Peru | Freedom House

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Freedom in the World 2010

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In April 2009, former president Alberto Fujimori was sentenced to 25 years in prison for severe human rights violations committed during his authoritarian rule. A trend toward increasing social conflict continued during the year, as illustrated by a June incident in which at least 23 police officers and 10 protesters were killed following a months-long standoff over land rights.

Since achieving independence from Spain in 1821, Peru has experienced alternating periods of civilian and military rule. Civilians have held office since a 12-year dictatorship ended in 1980. However, that year, a Maoist guerrilla group known as the Shining Path launched a vicious two-decade insurgency.
Alberto Fujimori, a university rector and engineer, was elected president in 1990. In 1992, backed by the military, he suspended the constitution, took over the judiciary, and dissolved the Congress. A new constitution featuring a stronger presidency and a unicameral Congress was approved in a state-controlled 1993 referendum following the capture of Shining Path leader Abimael Guzman. Congress passed a law in 1996 that allowed Fujimori to run for a third term, despite a constitutional two-term limit.
According to official results, Fujimori outpolled Alejandro Toledo—a U.S.-educated economist who had been raised in one of Peru’s urban squatter settlements—in the first round of the 2000 presidential election. Toledo boycotted the runoff, pointing to widespread doubts about the first-round vote count and a campaign of smears, threats, and assaults by Fujimori supporters linked to the government.
Beginning in September 2000, a series of videotapes emerged showing intelligence chief Vladimiro Montesinos bribing opposition congressmen and other figures. As a result, in late November, opposition forces assumed control of Congress, Fujimori fled to Japan and resigned, and respected opposition leader Valentin Paniagua was chosen as interim president.
Toledo’s Peru Posible party led the April 2001 congressional elections with 25 percent of the vote, and he bested former president Alan Garcia (1985–90) in a runoff presidential election in June. A 2002 decentralization process gave new regional governments almost a quarter of the national budget and a range of powers that had long been concentrated in the capital.
In August 2003, Peru’s Truth and Reconciliation Commission (CVR) reported that the Shining Path was the “principal perpetrator” of human rights abuses during the 1980–2000 civil conflict, but it also accused security forces of serious and repeated atrocities. The report more than doubled the estimated death toll; of the 69,000 killed, nearly three-fourths were residents of poor highland villages.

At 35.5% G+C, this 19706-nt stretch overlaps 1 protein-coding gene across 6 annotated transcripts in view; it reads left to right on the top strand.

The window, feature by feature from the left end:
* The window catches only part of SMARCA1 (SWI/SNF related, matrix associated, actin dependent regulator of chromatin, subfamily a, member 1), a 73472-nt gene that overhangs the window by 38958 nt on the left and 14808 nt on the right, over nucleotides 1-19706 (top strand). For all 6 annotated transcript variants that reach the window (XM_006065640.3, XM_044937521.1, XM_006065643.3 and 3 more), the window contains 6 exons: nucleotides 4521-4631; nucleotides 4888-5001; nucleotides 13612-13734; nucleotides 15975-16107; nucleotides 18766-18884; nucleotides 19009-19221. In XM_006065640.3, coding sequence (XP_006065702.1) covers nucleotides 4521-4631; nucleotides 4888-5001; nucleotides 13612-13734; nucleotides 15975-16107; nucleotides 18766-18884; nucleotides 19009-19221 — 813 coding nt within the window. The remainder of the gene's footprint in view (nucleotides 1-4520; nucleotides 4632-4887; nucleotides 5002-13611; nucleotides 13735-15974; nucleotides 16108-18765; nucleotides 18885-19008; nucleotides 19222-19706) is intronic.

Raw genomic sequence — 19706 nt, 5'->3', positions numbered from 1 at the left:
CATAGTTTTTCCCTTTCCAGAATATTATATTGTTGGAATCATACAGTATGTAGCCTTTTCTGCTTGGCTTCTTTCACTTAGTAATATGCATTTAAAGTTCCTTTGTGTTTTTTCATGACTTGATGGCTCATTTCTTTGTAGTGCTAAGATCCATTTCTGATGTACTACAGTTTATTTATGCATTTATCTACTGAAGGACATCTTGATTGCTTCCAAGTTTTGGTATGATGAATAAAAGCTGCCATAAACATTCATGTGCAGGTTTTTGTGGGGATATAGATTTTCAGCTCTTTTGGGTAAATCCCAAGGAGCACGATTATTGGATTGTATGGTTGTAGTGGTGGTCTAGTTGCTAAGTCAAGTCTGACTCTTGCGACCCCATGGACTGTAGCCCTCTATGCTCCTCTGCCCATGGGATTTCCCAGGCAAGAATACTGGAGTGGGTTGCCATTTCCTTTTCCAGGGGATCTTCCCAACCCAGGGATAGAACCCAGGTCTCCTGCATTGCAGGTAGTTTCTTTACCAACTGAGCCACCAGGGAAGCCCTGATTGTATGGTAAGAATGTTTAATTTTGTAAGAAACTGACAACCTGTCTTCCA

In June 2004, a special anticorruption court convicted Montesinos in the first of many cases against him, sentencing him to 15 years in prison. Fujimori, who remained in Japan, declared in September that he would run for president in 2006, despite being banned from holding office until 2011. In November 2005 he flew to Chile, where he was immediately detained as Peru requested his extradition.
Ollanta Humala of the Peruvian Nationalist Party (PNP) won the first round of the presidential election in April 2006, with Garcia placing second. The PNP, allied with the Union for Peru (UPP) party, led the congressional elections with 45 seats, followed by Garcia’s Peruvian Aprista Party (APRA) with 36 and the right-wing National Unity party with 17. The pro-Fujimori Alliance for the Future party won 13 seats. Although 15 of Peru’s 24 regions voted for Humala in the June presidential runoff, Garcia garnered overwhelming support in Lima and won with 52.5 percent of the vote. In November regional elections, locally based independent candidates won in the vast majority of races.
Once in office, Garcia focused on macroeconomic growth and stability. In December 2006 he signed a controversial law requiring nongovernmental organizations (NGOs) to register with a state agency and detail their funding sources or face fines or suspension. The Constitutional Court in September 2007 struck down key provisions of the law, but NGOs continued to face harassment and hostility from the government.